The Dow Jones Industrial Average DJIA, +0.17% closing above its 200-day moving average— as it has been doing for several trading days now — is not the bullish development that many on Wall Street believe it is.
That’s crucial information, because many investors look at an index closing above or below its 200-day moving average to signal that a major trend. If they’re right, then we are in a new bull market.
Yet a close analysis of the Dow over the past 70 years fails to support this. The Dow actually has tended to perform worse following days in which it moved from being below its 200-day moving average to closing above — a “buy” signal, in other words. This tendency is not strong enough to satisfy traditional standards of statistical significance. So it would be going too far to conclude that traders should sell on the basis of the Dow’s recent moving-average “buy” signal.
Still, there is no support for the notion that you should respond to the 200-day moving-average buy signal by increasing equity exposure. In short, this buy signal has little real world investment significance.
A good illustration of how the 200-day moving average comes up short is what happened this past August, when the Dow closed above its 200-day moving average for a couple of consecutive days. Far from signaling a powerful new uptrend, however, the Dow almost immediately turned down. A month later it was 15% lower.
This is just one data point, but the longer-term record is consistent with it. As you can see from the chart below, the Dow on average since 1952 has tended to do significantly worse following 200-day moving average buy signals. This is true over time horizons as short as one month and as long as one year.
Given these results, you might wonder how anyone could have concluded that the 200-day moving average was a reliable indicator of the market’s major trend. The answer appears to be that its long-ago record was a lot better than it has been over the past couple of decades.
The split between its decent track record and the dismal one occurred in the early 1990s. That was when broad-index exchange-traded funds first became available, making it easy for individual investors to trade into and out of the entire market with a single transaction. Until then, investors faced formidable barriers to frequent trading.
It’s not a coincidence that this is when the 200-day moving average became less effective, according to Blake LeBaron, a finance professor at Brandeis University. The Efficient Markets Hypothesis predicts that a market-timing strategy’s performance will deteriorate as more investors follow it. LeBaron has found that moving-average systems in other markets also took a turn for the worse in the early 1990s.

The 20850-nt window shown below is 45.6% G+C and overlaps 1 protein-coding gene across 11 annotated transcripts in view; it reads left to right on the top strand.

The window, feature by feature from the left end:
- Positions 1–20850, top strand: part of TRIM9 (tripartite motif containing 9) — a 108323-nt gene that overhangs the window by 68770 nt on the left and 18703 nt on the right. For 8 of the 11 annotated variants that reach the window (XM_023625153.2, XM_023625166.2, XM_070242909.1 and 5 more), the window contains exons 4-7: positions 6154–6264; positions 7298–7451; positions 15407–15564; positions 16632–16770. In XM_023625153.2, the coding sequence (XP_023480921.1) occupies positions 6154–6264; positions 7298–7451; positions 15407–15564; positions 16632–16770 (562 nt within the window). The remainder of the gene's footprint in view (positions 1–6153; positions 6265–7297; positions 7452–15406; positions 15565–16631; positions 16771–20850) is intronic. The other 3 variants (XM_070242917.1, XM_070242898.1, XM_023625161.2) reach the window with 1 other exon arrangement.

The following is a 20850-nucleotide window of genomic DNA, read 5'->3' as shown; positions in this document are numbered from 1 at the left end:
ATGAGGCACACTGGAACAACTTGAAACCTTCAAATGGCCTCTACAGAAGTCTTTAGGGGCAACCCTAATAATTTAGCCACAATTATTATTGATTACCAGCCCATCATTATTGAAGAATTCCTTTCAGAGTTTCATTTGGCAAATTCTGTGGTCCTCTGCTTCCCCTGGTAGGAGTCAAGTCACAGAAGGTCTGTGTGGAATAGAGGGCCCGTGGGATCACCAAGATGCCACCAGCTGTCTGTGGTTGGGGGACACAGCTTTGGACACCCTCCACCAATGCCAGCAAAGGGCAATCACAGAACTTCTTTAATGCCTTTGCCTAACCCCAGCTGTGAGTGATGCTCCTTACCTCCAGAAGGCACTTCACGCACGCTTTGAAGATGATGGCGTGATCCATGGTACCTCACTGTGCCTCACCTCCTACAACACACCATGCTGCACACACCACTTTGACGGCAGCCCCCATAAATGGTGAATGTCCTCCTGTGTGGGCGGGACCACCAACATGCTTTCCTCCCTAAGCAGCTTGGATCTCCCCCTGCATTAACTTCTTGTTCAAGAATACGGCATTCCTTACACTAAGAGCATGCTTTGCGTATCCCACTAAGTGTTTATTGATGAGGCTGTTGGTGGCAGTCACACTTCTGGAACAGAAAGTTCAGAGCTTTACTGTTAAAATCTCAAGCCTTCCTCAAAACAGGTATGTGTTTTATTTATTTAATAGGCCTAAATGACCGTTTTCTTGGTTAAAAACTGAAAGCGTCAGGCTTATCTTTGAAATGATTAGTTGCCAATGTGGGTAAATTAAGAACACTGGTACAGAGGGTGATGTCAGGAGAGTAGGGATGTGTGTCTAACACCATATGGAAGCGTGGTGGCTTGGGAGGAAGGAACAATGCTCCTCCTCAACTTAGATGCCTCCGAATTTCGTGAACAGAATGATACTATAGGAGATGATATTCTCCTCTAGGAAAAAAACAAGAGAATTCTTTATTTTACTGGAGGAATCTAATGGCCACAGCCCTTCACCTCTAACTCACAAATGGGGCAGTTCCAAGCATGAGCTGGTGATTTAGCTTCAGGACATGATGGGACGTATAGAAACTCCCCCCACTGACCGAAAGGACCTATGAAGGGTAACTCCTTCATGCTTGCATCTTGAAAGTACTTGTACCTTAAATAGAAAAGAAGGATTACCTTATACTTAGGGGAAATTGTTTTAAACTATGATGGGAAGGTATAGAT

There is much irony in this. The 200-day moving average did a much better job identifying changes in the market’s major trend when it was difficult, if not impossible, to act on its signals in a timely fashion. And when it became easy to do so, it stopped doing as good of a job.
Tweaking the 200-day moving average
Devotees of the 200-day moving average have responded over the years by proposing a number of modifications in hopes of resurrecting it. But these modifications haven’t succeeded.
Consider research conducted in 2013 by Nate Vernon, currently an economist in the Fiscal Affairs Department at the International Monetary Fund, but who at the time of studying moving averages was an intern at my firm, the Hulbert Financial Digest.
Vernon explored three ways of potentially improving on simple moving-average systems: Allowing transactions only at month end, in order to reduce transaction frequency; employing exponential moving averages, which have the effect of more heavily weighting recent market action, and crossover strategies, which focus on the behavior of two different moving averages of different lookback lengths.
All three came up empty. Vernon’s conclusion: “Moving averages [even in their modified versions] leave a lot to be desired. Their real-world experience is far lower than what most investors assume.”
Mark Hulbert is a regular contributor to MarketWatch. His Hulbert Ratings tracks investment newsletters that pay a flat fee to be audited. He can be reached at firstname.lastname@example.org